In contrast to the fast-fried cooking method of Sichuan dishes, Guangdong people prefer to braise, stew and sauté their food. These cooking methods aim to preserve the flavor of the dishes.

3. Xiang Cuisine

Hunan cuisine, also called Xiang cuisine, stems from a province that has an age-old reputation as a "land of fish and rice". Hunan Province has always been a cornucopia as far as foodstuffs go. The salient features of Hunan cuisine are richness, creaminess, and moistness, combined with a delicate use of chili. Hunan cuisine is also fragrant, with crunchy fresh vegetables that are cooked "al dente". It is said of Hunan cuisine that it not only has the saltiness of the cuisines of North China and the sweetness of the cuisines of South China, it also has the spicy-hotness as well as the tanginess of more local dishes. Moreover, Hunan cuisine relies on fresh, local ingredients that are seasonal staples, which is another reason why Hunan cuisine is often less expensive than other cuisines.

Hunan cuisine favors cooking techniques such as sautéing, stir-frying, steaming and smoking. It is renowned for its "stewed" dishes. However, Hunan cuisine excels at braising and baking, which lend themselves admirably to the raw materials that make up Hunan cuisine. Equally as important to Hunan cuisine is the art of cutting meats and vegetables, both to please the eye and, in the case of meats,to enhance the tenderness of the finished product.

The special seasonings of Hunan cuisine include soy sauce, tea seed oil, spicy oil, Chinese red pepper, fennel and cassia bark, each of which add its own particular color and flavor to the cuisine. Hunan cuisine is noted for pungency, thanks to its generous but judicious use of spices, especially the use of chili, which is as standard to Hunan cuisine as it is to South American or Indian cuisine. To the people of Hunan, chili can be enjoyed in almost every dish except ice cream.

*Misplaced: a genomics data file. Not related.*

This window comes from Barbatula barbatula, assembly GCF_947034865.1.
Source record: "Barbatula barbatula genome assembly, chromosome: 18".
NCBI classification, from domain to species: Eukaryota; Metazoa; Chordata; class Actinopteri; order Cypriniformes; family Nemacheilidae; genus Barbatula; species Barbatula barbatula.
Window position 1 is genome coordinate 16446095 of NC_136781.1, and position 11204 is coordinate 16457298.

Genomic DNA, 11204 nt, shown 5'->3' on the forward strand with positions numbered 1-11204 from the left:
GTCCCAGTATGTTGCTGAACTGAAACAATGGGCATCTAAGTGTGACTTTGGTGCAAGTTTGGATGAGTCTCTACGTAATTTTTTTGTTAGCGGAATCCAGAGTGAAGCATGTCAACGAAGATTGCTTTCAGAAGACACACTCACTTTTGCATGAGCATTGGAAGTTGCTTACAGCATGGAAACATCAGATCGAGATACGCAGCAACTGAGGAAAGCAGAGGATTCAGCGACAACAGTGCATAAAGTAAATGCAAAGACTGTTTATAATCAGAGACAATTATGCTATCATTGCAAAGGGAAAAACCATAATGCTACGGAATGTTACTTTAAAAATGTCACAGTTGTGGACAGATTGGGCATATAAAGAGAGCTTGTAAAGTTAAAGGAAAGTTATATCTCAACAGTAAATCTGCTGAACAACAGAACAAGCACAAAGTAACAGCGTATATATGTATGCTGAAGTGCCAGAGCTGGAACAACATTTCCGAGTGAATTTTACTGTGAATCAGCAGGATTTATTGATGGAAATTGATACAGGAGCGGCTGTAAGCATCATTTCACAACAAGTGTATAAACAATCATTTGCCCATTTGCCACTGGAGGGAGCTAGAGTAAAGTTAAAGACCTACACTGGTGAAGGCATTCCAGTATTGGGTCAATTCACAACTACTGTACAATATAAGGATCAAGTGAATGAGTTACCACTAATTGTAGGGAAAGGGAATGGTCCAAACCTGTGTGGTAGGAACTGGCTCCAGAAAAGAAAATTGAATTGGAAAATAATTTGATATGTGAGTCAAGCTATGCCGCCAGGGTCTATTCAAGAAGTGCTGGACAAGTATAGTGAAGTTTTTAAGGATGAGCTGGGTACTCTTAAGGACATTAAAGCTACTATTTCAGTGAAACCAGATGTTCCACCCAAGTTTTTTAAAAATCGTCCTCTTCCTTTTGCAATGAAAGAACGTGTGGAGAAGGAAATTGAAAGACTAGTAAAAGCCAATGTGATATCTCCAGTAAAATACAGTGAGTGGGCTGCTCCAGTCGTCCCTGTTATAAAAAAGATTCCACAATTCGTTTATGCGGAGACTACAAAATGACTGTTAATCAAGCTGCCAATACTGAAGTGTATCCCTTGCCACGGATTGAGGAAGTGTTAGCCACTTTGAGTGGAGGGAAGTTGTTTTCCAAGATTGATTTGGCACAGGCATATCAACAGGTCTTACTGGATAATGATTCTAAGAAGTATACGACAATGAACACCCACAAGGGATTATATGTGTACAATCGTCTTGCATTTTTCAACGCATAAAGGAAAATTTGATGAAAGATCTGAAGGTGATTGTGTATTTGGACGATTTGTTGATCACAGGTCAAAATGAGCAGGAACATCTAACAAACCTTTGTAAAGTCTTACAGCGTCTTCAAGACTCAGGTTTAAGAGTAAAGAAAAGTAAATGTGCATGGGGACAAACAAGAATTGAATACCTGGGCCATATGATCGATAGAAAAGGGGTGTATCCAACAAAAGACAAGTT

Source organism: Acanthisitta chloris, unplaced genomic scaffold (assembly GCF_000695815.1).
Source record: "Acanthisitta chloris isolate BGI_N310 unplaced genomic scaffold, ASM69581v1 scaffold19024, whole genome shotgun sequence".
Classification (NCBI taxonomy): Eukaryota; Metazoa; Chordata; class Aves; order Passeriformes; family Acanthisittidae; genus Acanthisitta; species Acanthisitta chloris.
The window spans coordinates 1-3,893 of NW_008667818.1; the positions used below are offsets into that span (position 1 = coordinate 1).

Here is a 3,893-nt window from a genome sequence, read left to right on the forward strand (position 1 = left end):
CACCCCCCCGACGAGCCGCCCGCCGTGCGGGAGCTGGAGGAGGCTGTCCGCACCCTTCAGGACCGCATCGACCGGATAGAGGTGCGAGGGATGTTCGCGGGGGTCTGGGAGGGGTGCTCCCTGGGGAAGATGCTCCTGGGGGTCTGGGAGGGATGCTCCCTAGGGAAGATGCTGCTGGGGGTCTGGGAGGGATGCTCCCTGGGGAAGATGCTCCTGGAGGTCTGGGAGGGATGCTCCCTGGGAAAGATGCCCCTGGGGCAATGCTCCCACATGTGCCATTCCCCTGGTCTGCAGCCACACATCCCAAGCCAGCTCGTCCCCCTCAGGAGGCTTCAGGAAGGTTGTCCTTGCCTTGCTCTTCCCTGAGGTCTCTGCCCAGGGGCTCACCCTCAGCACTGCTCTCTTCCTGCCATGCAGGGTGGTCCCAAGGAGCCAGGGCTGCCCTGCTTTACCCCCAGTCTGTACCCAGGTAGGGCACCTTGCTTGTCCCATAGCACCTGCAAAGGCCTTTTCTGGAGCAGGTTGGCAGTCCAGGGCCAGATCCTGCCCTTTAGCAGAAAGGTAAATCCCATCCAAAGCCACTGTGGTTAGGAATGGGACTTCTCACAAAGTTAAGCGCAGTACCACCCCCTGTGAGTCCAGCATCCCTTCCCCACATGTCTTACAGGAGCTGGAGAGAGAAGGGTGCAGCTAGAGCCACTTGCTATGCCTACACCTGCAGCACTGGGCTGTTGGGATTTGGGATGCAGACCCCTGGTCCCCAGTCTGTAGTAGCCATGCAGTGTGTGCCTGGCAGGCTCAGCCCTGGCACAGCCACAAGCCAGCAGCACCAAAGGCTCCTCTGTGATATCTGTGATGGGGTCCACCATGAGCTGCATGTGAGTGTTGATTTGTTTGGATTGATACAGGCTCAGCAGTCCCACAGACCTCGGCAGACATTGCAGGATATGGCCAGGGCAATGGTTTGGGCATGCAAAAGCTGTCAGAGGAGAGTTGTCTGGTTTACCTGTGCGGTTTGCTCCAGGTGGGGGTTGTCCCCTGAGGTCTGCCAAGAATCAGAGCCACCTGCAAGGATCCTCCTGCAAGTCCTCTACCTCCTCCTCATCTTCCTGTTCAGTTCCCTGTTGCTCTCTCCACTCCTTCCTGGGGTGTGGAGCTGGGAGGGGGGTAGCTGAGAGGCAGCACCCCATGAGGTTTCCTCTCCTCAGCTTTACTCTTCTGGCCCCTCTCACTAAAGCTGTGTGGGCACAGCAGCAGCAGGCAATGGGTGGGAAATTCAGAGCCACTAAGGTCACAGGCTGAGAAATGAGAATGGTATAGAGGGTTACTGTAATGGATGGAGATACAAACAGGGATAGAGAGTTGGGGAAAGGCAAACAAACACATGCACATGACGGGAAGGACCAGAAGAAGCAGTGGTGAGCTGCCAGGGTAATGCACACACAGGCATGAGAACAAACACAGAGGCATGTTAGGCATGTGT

4. Lu Cuisine

Lu Cuisine, also called Shandong Cuisine, is originated from the native cooking styles of East China's Shandong Province. Its history can date back to Qin Dynasty (221 BC to 207 BC). It has become one of China's eight cuisines since Song Dynasty (960 AD to 1234 AD). It is the most prevalent distinct regional cuisine in China, popular through out Beijing, Tianjin and Northeast China.

Lu Cuisine is more inclined to keep the freshness of ingredients than other cuisines and fond of salt flavor, featured with tender, savory and crisp. It is particular about making soup.

Seafood is the most notable ingredient of Lu Cuisine as Shandong is a costal province, including scallops, prawns, clams, sea cucumbers, and squid, which are all local ingredients of exemplary quality. Besides seafood, corn, peanuts, grains such as small grains, millet, wheat, oat and barley, and staple vegetables of Shandong province including potatoes, tomatoes, cabbages, mushrooms, onions, garlic and eggplants.

There are over thirty cooking techniques applied in Lu Cuisine, among which Bao technique (quick-fry) and Pa technique are frequently and well used in Lu Cuisine. In Bao (quick-fry), foods are deep-fried in very hot oil over high heat and then the oil is poured out and seasonings are added to the food, which is left in the wok. Pa technique, derived from Shandong Province, is first to cut the well-cooked ingredient into a particular shape, then stick some powder and fry it into golden, finally add some kind of sauce to sauté it while stirring continuously.

5. Hui Cuisine

Hui Cuisine is also called Anhui Cuisine or Wan Cuisine. It is one of the eight famous cuisines of China, derived from North China's Anhui Province. Anhui Cuisine mainly consists of three styles representing three regions: Yangtze River region, Huai River region, and Southern Anhui region. Among them the South Anhui style is the most notable. The birthplace of South Anhui style is She County, located at a world famous tourist destination, Huangshan (the Yellow Mountains).